There were quite a lot of leaks everywhere too.
The boat is now 45 years old, in very good condition, and even better condition after the refit, but inevitably, there are a lot of things that are original, including the sealing around all of the portlights, and there was a lot of creaking from chainplates and a bit of movement that has all been dealt with, hopefully.
She had quite a fitted out interior.
Inevitably, the boat is designed to be a little bit flexible, but when you’ve got hardwood interiors fitted out and you’ve got a fibreglass hole and that’s moving a bit, that’s a lot of fairly disturbing creaking noises.
So, all the chainplates and bulkheads have been heavily reinforced and some of the furniture around those supports has had to come out as a result.
What other changes have you made to the boat?
Simon Curwen: There have been quite a lot of modifications.
She has got a new mast as the old one dated from 1991 which I believe was a little bit of a botched replacement, because she lost her previous mast off Spain, and basically she was refitted with what was available rather than what was best for her.
The new mast is a Sparcraft to the original specification height wise.
She has got additional support in an inner forestay and running backstays, and everything has been reinforced below decks.
I’m reasonably confident I’ve got as good a mast and rig, as I can.
The anchor well has come out and everything associated with that, because that was in the way of crash bulkhead.
The whole of the foredeck has been replaced. The forestay area was completely reinforced, and a partial bulkhead was put in to support the staysail forestay.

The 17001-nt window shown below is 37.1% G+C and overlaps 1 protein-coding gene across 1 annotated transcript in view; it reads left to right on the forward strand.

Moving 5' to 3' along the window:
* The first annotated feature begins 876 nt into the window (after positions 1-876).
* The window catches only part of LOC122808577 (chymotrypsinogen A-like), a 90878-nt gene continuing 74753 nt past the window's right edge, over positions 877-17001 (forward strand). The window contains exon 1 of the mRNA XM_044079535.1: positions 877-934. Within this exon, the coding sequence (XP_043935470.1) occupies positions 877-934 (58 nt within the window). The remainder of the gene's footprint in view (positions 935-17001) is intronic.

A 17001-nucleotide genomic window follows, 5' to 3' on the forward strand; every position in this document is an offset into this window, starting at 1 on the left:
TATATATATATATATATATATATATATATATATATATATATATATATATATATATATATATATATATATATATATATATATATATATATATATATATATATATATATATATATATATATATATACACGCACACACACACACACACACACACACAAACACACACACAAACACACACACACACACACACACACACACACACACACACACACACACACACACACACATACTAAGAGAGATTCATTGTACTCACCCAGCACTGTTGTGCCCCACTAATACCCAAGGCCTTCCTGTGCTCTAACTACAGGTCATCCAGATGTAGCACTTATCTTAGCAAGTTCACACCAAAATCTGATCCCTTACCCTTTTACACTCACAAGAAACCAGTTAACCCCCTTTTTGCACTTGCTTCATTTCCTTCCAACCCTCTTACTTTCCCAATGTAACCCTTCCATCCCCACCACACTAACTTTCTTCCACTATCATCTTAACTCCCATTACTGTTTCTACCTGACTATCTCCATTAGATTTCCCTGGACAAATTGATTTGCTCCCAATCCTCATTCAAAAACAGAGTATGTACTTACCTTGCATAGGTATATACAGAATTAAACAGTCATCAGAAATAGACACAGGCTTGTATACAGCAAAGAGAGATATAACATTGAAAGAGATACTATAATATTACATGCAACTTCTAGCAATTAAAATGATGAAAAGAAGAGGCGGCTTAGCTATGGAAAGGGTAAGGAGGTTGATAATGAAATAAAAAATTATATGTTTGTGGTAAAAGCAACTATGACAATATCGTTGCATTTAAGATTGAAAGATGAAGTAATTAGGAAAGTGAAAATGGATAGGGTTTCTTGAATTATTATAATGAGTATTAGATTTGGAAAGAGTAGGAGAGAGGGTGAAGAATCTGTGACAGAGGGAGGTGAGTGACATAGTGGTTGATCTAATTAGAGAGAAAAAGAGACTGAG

One of the major changes that I’ve done is to fit tiller steering, which for me is a huge bonus. I much prefer tiller steering as it allows better protection when steering in the Southern Ocean. It is also easier to rig up an autopilot on her.
The structural work and rigging is essentially now finished, I just need to focus a bit on the electrics, which are not too bad, but I still have all the power generation, to sort and communications. These two key areas will be the focus this autumn and winter.
[He also has new sails from One Sails loft in Suffolk, which has provided technical support].
The qualifying passage reassured me that she is a great sea-going boat and very comfortable to sail in a blow, in fact, deceptively so.
I was pleased with her performance. In terms of balance, she sails pretty well even without windvane steering, but I think the changes I’m making to the rig setup will make it even easier to get a good balance on her which will make it more comfortable.
Why did you decide to go for the Biscay 36?
Simon Curwen: When I was looking for boats two years ago, all the boats which were in the UK close to home were Rustlers or Biscays.
A bit of research suggested there wasn’t an awful lot of difference in overall speed between the two.
There was a price differential though, which was fairly key when I was putting together a budget; the Rustlers were at least twice as expensive as the Biscays.
I also kind of fell in love with Clara, as she is the only Biscay which was built in Emsworth Yacht Harbour, which is my homeport when I am in the UK, so that was a nice little touch. She is good and solid.
All the three previous Biscays in the 2018 event were ketch rigged but I thought, and still think, that a sloop or cutter-rigged Biscay will probably be more suited to the event, and Clara is sloop rigged.